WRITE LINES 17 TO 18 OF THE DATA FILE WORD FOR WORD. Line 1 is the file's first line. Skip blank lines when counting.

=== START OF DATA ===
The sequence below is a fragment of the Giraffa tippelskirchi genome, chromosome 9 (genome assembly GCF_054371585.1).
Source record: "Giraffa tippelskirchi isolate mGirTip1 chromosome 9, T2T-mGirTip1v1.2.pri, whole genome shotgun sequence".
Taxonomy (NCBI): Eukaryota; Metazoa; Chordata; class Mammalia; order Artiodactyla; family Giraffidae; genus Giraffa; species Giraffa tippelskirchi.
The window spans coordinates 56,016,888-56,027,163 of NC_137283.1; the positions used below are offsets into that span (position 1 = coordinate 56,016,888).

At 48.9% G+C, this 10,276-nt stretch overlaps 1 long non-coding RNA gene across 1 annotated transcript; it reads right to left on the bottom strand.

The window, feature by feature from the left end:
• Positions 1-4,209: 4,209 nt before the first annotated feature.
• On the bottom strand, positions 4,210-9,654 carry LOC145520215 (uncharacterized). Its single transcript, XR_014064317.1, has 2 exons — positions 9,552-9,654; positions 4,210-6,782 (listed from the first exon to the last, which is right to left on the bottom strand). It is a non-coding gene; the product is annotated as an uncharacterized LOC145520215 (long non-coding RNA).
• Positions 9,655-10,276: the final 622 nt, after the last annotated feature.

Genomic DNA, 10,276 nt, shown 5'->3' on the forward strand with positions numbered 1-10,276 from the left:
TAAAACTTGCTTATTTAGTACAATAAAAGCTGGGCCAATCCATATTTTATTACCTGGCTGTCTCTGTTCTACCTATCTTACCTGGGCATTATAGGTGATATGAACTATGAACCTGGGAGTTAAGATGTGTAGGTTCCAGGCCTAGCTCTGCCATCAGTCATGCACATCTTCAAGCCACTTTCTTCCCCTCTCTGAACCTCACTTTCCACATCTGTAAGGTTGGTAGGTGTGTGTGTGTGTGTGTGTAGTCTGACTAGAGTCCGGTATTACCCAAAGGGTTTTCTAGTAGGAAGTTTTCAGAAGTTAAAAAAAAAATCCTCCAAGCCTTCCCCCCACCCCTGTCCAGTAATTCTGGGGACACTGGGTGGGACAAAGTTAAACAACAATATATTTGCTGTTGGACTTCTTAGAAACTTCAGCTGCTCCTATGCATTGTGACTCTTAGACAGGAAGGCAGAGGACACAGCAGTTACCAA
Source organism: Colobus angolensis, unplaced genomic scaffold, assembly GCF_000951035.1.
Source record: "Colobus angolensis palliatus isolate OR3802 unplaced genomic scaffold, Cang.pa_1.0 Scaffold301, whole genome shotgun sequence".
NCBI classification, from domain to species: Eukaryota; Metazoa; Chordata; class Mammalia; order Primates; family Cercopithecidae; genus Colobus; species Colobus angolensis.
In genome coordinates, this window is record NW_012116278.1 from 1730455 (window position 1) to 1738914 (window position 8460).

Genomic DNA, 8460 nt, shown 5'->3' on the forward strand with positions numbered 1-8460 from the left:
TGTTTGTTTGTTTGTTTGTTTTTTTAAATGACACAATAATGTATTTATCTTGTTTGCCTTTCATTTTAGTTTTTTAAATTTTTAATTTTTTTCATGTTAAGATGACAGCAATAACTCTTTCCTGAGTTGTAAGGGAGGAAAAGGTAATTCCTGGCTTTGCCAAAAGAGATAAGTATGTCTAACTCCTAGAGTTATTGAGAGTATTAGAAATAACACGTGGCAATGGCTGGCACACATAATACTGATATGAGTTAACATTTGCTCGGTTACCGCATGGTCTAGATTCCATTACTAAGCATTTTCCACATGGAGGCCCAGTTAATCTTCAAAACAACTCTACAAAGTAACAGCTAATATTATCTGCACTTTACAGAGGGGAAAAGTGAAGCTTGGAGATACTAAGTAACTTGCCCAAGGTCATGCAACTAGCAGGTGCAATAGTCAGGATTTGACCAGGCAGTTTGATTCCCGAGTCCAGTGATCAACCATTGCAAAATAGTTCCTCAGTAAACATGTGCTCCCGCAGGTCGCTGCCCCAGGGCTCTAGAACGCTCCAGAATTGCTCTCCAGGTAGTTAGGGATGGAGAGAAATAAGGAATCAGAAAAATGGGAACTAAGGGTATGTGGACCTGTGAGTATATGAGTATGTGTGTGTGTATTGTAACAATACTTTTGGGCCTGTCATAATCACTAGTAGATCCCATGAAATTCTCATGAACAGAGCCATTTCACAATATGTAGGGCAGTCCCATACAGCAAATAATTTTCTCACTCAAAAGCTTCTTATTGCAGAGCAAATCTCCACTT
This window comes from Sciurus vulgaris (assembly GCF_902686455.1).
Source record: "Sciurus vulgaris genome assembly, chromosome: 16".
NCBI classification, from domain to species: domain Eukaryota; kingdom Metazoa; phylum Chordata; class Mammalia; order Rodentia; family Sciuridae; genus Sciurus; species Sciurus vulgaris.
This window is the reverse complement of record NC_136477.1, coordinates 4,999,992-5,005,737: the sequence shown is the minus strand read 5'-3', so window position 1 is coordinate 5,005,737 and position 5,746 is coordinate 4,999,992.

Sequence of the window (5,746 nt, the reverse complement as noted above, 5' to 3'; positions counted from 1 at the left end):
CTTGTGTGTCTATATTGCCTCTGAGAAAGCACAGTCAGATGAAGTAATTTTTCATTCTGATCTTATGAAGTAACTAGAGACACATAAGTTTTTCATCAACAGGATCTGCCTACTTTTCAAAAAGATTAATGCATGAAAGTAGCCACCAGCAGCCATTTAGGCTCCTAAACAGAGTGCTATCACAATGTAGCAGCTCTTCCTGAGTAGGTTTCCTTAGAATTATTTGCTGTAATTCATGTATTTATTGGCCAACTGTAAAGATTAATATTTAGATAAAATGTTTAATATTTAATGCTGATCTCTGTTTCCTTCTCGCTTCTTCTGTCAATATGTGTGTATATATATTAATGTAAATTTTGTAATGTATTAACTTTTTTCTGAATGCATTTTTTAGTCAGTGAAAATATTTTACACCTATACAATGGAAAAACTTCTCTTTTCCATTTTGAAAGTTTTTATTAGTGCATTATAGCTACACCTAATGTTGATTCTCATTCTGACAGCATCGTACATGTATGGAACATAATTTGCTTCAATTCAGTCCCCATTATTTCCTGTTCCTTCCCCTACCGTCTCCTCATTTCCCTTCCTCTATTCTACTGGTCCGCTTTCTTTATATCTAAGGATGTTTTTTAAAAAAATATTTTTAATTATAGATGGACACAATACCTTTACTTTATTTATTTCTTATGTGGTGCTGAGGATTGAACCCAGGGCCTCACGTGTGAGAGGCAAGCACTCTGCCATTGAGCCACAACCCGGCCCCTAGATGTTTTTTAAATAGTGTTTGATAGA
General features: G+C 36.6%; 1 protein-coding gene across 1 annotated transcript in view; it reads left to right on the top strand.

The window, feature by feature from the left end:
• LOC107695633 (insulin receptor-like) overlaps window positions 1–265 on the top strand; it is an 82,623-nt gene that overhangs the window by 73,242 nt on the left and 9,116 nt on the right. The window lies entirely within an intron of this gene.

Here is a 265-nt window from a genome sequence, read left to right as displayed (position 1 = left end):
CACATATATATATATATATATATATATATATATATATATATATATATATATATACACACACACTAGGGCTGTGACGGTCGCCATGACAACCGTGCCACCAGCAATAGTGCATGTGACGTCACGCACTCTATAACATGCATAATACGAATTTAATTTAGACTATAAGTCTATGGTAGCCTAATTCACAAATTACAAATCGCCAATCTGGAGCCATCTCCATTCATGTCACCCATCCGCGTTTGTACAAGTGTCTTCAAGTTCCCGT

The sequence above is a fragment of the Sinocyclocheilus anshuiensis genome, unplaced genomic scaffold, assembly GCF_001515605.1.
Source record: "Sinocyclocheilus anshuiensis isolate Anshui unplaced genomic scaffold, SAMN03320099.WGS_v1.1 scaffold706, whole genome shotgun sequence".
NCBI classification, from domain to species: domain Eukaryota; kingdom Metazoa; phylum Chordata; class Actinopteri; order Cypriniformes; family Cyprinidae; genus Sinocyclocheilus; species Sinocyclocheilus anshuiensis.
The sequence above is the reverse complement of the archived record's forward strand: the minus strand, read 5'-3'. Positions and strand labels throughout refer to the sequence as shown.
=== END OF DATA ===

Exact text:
TGTTTGTTTGTTTGTTTGTTTTTTTAAATGACACAATAATGTATTTATCTTGTTTGCCTTTCATTTTAGTTTTTTAAATTTTTAATTTTTTTCATGTTAAGATGACAGCAATAACTCTTTCCTGAGTTGTAAGGGAGGAAAAGGTAATTCCTGGCTTTGCCAAAAGAGATAAGTATGTCTAACTCCTAGAGTTATTGAGAGTATTAGAAATAACACGTGGCAATGGCTGGCACACATAATACTGATATGAGTTAACATTTGCTCGGTTACCGCATGGTCTAGATTCCATTACTAAGCATTTTCCACATGGAGGCCCAGTTAATCTTCAAAACAACTCTACAAAGTAACAGCTAATATTATCTGCACTTTACAGAGGGGAAAAGTGAAGCTTGGAGATACTAAGTAACTTGCCCAAGGTCATGCAACTAGCAGGTGCAATAGTCAGGATTTGACCAGGCAGTTTGATTCCCGAGTCCAGTGATCAACCATTGCAAAATAGTTCCTCAGTAAACATGTGCTCCCGCAGGTCGCTGCCCCAGGGCTCTAGAACGCTCCAGAATTGCTCTCCAGGTAGTTAGGGATGGAGAGAAATAAGGAATCAGAAAAATGGGAACTAAGGGTATGTGGACCTGTGAGTATATGAGTATGTGTGTGTGTATTGTAACAATACTTTTGGGCCTGTCATAATCACTAGTAGATCCCATGAAATTCTCATGAACAGAGCCATTTCACAATATGTAGGGCAGTCCCATACAGCAAATAATTTTCTCACTCAAAAGCTTCTTATTGCAGAGCAAATCTCCACTT
This window comes from Sciurus vulgaris (assembly GCF_902686455.1).